ORIGINAL RESEARCH article
DNA Extraction Method Plays a Significant Role When Defining Bacterial Community Composition in the Marine Invertebrate Echinometra mathaei
- 1Department of Biological Sciences, University of North Carolina at Charlotte, Charlotte, NC, United States
- 2Center for Genomics and Systems Biology, New York University Abu Dhabi, Abu Dhabi, United Arab Emirates
The microbial assemblages of marine organisms play fundamental biological roles in their eukaryotic hosts. Studies aimed at characterizing this diversity have increased over the last decade and with the availability of high-throughput sequencing, we are now able to characterize bacteria that were non-culturable and, therefore, went undetected. With the number of marine microbiome studies growing rapidly, it is increasingly important to develop a set of “best practices” in order to accurately represent the bacterial communities present, and correct for biases. To address this, we sampled the gut communities of the pan-tropical echinoid Echinometra mathaei from two environmentally distinct populations along the Arabian Peninsula. We used three common DNA extraction procedures and compared inferred bacterial diversity from each method through 16S ribosomal RNA (rRNA) gene amplicon sequencing. Our results show that the addition of a bead-beating and lysozyme step more effectively capture traditionally difficult to lyse taxa, such as gram-positive bacteria. Further, DNA extraction method plays an important role in estimates of Shannon diversity, with diversity indices significantly higher in both sites combined when a lysozyme and bead beating step was used. Finally, we conducted a literature synthesis to highlight the current diversity of approaches used to characterize the microbiome of marine invertebrates and found that the inclusion of a lysozyme treatment is uncommon (2% of surveyed studies), despite the importance of this step in recovery of rare OTUs as shown in our study.
Bacteria associate with animals and can play a significant role in their development, immunity, metabolism, and physiology (Mcfall-Ngai et al., 2013; Bordenstein and Theis, 2015; Theis et al., 2016). In marine environments, the functional role of the microbiome has been associated with diverse processes including cycling of essential nutrients, the passage of trace minerals, production of secondary metabolites, and vitamin synthesis (reviewed by Bourne et al., 2016; Webster and Reusch, 2017). There has been an increasing amount of research focused on characterizing microbial community dynamics and shifts, and understanding how the functional role of the microbiome may co-vary with changes in the environment (Kohl and Carey, 2016; Carrier and Reitzel, 2017). For example, specific bacterial communities were found to be tightly correlated with thermal tolerance in a coral host (Ziegler et al., 2017), expression levels of innate immunity genes in the three spine stickleback (Small et al., 2017), and geographic and depth gradients in a sponge species (Reveillaud et al., 2014).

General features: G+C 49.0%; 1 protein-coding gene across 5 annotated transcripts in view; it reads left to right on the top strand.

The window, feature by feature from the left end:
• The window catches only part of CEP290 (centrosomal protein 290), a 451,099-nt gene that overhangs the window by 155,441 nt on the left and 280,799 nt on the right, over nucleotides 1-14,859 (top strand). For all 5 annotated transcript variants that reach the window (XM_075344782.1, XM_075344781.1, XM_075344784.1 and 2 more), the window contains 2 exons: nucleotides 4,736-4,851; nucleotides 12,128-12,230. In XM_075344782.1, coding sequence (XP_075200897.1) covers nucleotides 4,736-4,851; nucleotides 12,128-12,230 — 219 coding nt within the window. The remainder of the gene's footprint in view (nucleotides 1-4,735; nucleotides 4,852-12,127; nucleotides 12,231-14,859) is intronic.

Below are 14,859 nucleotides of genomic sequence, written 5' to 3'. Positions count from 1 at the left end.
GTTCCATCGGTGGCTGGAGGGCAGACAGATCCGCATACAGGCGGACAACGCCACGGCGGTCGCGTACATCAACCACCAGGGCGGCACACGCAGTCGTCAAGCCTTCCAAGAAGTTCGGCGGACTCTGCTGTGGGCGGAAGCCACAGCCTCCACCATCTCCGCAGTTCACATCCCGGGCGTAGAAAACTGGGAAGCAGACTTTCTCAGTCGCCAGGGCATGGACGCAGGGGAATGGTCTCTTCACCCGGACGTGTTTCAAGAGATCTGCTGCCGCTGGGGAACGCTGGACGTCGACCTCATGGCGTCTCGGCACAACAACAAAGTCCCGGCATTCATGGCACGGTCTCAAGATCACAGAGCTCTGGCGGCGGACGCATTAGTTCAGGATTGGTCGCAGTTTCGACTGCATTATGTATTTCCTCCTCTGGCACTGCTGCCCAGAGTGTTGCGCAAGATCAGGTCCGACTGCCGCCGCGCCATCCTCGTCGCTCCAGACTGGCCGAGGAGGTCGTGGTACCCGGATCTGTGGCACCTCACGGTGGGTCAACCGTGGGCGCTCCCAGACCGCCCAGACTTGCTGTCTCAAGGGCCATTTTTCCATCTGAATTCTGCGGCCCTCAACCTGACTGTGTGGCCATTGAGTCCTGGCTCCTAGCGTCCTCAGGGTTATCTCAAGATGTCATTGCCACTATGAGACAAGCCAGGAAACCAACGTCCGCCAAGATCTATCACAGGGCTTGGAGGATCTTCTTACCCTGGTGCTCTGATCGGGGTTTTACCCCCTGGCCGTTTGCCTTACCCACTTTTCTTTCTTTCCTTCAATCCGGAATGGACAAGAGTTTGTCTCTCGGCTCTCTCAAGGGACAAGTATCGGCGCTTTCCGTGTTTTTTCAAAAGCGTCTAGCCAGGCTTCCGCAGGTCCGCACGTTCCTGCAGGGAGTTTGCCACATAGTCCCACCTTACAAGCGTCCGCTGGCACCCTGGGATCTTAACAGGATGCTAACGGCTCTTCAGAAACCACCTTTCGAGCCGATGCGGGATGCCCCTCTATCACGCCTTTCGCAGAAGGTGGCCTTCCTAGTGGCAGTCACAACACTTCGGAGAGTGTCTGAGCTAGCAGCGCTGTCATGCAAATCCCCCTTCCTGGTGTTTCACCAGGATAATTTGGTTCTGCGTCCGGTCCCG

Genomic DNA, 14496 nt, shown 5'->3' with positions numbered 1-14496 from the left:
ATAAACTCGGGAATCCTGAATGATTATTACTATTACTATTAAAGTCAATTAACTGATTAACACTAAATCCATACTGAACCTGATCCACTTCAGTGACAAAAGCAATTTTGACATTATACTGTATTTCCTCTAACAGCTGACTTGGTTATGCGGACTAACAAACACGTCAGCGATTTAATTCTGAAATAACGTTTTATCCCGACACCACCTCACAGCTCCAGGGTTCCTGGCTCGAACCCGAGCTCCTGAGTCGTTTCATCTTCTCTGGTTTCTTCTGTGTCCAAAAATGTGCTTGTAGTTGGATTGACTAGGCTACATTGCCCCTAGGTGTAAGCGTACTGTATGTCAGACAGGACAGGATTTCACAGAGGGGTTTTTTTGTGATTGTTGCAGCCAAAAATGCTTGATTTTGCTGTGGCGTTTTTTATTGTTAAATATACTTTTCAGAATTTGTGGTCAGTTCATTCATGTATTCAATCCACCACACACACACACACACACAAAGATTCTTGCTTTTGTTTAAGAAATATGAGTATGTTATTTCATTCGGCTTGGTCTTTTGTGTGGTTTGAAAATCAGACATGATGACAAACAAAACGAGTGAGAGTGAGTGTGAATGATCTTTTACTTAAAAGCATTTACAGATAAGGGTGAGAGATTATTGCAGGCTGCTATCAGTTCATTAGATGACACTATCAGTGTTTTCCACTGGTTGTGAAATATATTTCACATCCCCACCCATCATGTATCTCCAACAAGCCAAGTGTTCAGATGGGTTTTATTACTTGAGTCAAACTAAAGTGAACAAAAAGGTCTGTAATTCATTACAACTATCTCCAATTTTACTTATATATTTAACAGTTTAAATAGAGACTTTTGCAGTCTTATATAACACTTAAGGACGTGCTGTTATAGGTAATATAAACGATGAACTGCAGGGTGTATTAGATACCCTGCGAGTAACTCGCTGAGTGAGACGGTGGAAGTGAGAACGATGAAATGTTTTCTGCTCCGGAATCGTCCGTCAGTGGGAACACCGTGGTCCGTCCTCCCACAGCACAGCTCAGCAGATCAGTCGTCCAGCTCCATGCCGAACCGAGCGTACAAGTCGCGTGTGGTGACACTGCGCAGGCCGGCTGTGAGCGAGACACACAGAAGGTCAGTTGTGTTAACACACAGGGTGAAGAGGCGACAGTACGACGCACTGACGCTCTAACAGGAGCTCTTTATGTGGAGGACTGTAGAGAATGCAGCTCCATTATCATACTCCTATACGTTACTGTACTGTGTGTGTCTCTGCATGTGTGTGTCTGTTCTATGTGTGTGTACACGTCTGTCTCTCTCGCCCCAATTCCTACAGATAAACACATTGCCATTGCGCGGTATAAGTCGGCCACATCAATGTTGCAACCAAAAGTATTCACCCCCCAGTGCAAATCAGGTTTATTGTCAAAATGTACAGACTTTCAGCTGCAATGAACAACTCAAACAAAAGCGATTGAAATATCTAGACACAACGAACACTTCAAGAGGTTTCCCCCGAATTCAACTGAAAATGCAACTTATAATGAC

The Earth Microbiome Project (EMP) resulted in a set of recommended approaches for characterization of microbial taxa based on sequence analysis. While sponge microbial research has recently adopted the EMP protocol (Thomas et al., 2016; Moitinho-Silva et al., 2017), studies of associated bacterial communities of other marine invertebrate taxa currently lack a standardized approach. Sequence-based methods for describing associated microbes are sensitive to methodological steps and these differences may limit the ability to compare between studies or species. It is well established in human and environmental samples that bias can be introduced at each methodological step and significant research has gone into elucidating the role that methodology plays on interpretation of bacterial communities (McOrist et al., 2002; Yuan et al., 2012; Albertsen et al., 2015; De Bruin and Birnboim, 2016; Pollock et al., 2018). The variation in methodology that currently exists can be confounding in many ways, including differences in inferred microbial communities due to methods (species differ in efficacy for DNA extraction), information differences (different regions of 16S rRNA or metagenomics), and technical variation (PCR replicates and purifications). However, the majority of this research has been conducted on the human microbiome, activated sludge, and soil (Miller et al., 1999; McOrist et al., 2002; Vanysacker et al., 2010; Yuan et al., 2012). The role of methodology in the microbial communities of marine organisms remains comparatively understudied.
While the impact of each step in a sequence-based analysis of the microbiome is likely important, extraction, and amplification of nucleic acids is central in characterizing a mixed bacterial community. DNA extractions should, as accurately as possible, characterize the bacterial diversity present. For example, methods for DNA extraction in corals influence the DNA yield and inferred microbial community (Weber et al., 2017). Exclusion of particular steps (e.g., mechanical and/or chemical lysis) (Lesser and Walker, 1992) in extraction protocols may result in unsampled portions of the microbial community due to difficult to lyse bacteria (e.g., gram-positive bacteria or endospores), which may play important functional roles in their hosts. Extraction protocols that result in a greater portion of the bacterial community being represented are important for identifying common, core, and rare associated microbes.